According to the Hawaiian legends, man-eating spirits occupied the island. For generations, Maui chiefs believed in these man-eating spirits. Differing legends say that either the prophet Lanikāula drove the spirits from the island or the unruly Maui prince Kauluāʻau accomplished that heroic feat. The more popular myth is that the mischievous Kauluāʻau pulled up every breadfruit tree (ʻulu) he could find on Maui. Finally his father, Kakaʻalaneo had to banish him to Lanai, expecting him not to survive in that hostile place. However, Kauluāʻau outwitted the spirits and drove them from the island. The chief looked across the channel from Maui and saw that his son's fire continued to burn nightly on the shore, and he sent a canoe to Lanai to bring the prince back, redeemed by his courage and cleverness. As a reward, Kakaʻalaneo gave Kauluāʻau control of the island and encouraged emigration from other islands. [27] Kauluāʻau had, in the meantime, pulled up all the breadfruit trees on Lanai, accounting for the historic lack of them on that island.[ citation needed ]


The highest point in Lanai is Mount Lānaʻihale. It is an inactive volcano near the center of the island and to the east of Lanai City. The elevation of Mount Lānaʻihale is 3,366 ft (1,026 m). [28]

Lanai was traditionally administered in 13 political subdivisions (Ahupuʻa), grouped into two districts (mokuoloko): kona (Leeward) and koʻolau (Windward). The ahupuaʻa are listed below, in clockwise sequence, and with original area figures in acres, starting in the northwest of the island. [29]

Map of 1878 with traditional subdivision into Ahupua`a 1878 Government Land Office Map of Lanai, Hawaii - Geographicus - LanaiHawaii-lo-1878.jpg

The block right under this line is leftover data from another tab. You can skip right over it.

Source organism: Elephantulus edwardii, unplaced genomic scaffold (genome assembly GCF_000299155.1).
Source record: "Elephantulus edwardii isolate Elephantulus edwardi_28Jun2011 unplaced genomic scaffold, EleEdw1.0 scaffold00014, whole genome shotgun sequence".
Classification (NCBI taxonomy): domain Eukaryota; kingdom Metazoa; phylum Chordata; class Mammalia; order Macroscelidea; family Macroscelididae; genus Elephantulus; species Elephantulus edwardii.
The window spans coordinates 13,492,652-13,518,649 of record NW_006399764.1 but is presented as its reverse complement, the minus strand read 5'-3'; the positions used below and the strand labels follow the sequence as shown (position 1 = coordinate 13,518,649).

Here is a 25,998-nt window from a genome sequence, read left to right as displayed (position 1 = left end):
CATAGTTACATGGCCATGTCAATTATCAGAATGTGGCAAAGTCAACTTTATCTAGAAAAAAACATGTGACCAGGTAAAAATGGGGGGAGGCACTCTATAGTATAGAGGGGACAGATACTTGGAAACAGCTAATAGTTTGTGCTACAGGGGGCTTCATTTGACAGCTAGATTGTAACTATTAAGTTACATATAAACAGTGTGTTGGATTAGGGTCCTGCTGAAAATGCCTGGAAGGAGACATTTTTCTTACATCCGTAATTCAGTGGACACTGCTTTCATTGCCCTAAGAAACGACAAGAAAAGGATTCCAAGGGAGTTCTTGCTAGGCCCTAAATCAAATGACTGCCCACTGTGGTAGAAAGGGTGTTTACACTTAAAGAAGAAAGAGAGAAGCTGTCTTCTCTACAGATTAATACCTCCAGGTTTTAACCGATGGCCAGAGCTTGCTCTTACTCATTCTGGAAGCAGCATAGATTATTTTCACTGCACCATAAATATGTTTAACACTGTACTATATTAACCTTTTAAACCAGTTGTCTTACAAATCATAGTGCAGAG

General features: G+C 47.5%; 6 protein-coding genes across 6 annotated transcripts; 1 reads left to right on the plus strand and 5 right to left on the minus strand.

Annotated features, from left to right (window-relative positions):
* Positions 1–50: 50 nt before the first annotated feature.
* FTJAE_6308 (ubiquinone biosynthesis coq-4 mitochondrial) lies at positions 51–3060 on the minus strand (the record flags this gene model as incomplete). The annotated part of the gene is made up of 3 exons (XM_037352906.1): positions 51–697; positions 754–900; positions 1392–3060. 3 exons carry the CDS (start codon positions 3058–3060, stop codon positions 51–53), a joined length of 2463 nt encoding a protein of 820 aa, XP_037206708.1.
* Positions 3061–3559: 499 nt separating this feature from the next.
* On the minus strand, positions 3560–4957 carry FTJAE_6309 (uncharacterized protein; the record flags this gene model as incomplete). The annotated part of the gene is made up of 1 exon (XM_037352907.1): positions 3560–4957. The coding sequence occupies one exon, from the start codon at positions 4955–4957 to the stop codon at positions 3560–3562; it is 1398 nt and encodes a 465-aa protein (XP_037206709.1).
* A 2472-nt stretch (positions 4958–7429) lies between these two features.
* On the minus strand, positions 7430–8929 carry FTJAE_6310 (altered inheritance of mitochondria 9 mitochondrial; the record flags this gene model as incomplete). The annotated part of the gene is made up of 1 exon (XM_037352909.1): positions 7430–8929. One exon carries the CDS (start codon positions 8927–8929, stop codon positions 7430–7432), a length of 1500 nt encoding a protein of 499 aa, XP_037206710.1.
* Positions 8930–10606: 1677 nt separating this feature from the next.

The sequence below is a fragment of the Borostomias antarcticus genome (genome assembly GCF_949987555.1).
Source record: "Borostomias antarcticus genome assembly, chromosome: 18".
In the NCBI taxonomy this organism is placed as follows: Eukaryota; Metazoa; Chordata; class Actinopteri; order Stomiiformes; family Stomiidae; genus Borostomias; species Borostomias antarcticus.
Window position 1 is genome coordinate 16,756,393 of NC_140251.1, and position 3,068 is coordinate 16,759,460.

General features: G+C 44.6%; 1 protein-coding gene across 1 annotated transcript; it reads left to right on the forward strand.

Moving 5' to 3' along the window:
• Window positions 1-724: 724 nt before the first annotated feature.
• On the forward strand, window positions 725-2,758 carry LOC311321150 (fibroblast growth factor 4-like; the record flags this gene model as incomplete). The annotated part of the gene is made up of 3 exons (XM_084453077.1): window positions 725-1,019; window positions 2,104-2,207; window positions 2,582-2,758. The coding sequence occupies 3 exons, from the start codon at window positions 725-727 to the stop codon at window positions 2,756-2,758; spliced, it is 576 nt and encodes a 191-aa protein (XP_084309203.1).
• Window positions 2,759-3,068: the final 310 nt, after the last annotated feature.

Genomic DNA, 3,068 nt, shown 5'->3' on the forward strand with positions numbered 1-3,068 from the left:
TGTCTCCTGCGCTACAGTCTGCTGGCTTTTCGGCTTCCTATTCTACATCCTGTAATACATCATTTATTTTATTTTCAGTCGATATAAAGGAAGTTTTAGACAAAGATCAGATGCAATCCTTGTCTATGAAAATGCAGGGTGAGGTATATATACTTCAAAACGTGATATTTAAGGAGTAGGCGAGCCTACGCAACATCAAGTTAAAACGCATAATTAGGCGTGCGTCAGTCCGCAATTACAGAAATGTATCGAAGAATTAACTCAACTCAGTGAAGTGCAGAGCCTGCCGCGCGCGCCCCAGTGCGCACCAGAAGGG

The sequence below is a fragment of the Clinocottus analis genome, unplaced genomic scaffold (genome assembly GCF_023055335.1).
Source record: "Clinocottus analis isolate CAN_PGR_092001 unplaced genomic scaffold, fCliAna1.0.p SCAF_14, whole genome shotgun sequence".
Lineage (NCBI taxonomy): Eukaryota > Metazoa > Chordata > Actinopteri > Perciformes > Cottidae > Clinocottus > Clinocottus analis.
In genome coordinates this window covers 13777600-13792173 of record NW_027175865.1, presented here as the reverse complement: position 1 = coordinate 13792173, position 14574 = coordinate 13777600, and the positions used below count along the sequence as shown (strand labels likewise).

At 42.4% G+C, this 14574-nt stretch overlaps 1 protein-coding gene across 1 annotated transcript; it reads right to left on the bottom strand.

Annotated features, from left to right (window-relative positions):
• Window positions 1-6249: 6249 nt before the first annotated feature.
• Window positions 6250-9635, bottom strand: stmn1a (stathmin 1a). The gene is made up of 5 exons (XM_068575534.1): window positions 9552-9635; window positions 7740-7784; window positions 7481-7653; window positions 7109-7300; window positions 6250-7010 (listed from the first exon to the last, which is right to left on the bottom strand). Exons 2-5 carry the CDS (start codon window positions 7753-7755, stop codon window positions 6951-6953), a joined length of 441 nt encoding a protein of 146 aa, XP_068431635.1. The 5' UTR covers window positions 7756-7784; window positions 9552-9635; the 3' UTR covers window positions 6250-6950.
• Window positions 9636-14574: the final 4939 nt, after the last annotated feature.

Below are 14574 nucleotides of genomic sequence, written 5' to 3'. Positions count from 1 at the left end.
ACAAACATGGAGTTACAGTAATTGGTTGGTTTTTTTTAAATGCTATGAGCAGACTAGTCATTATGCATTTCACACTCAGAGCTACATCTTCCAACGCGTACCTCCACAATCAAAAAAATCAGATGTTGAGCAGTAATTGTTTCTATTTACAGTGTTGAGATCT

Map of 1878 with traditional subdivision into Ahupuaʻa
Population [30]
11Kealia Aupuni589723.862
12Kealia Kapu18297.401

Kamoku hosts the largest share of population, because the bigger part of Lanai City falls into it. Parts of Lanai City stretch to Kaa and Paomai. As of 2010, the remaining ahupuaʻa were virtually uninhabited. According to the census of 2000, Lanai City accounts for 99 percent of the island population (3164 of 3193). As a census-designated place, Lanai City is defined solely for statistical purposes, and not by administrative boundaries.

A volcanic collapse in Lānaʻi 100,000 years ago generated a megatsunami that inundated land at elevations higher than 300 metres (980 ft). [31]


Tourism on Lanai began to be prominent in more recent history as the pineapple and sugarcane industries were phased out in the islands. The number of visitors coming to the island is still relatively small, however, with around 59,000 arrivals forecast for 2016—of all the publicly accessible Hawaiian islands only Molokaʻi attracts fewer visitors. [32]

As of 2016, the two resort hotels on Lanai were managed by Four Seasons Hotels; the Four Seasons Resort Lanai in Manele Bay at Hulupoe Beach, just a few steps from where the ferry from Lāhainā docks, and the Lodge at Kōʻele in the mountains. The Hotel Lanai in Lanai City was built in 1923 by James Dole of the Hawaiian Pineapple Company as a lodge to house the executives overseeing the island's pineapple production. It was the island's only hotel until 1990.

Lanai is also home to three golf courses, one at each Four Seasons resort and a third, free course.

Shipwreck Beach on the north shore of the island is so named because of the remains of a wrecked vessel aground a short distance offshore. This is popularly referred to as a WW II Liberty Ship, although it is YOGN 42, one of several concrete barges built during the war. [34]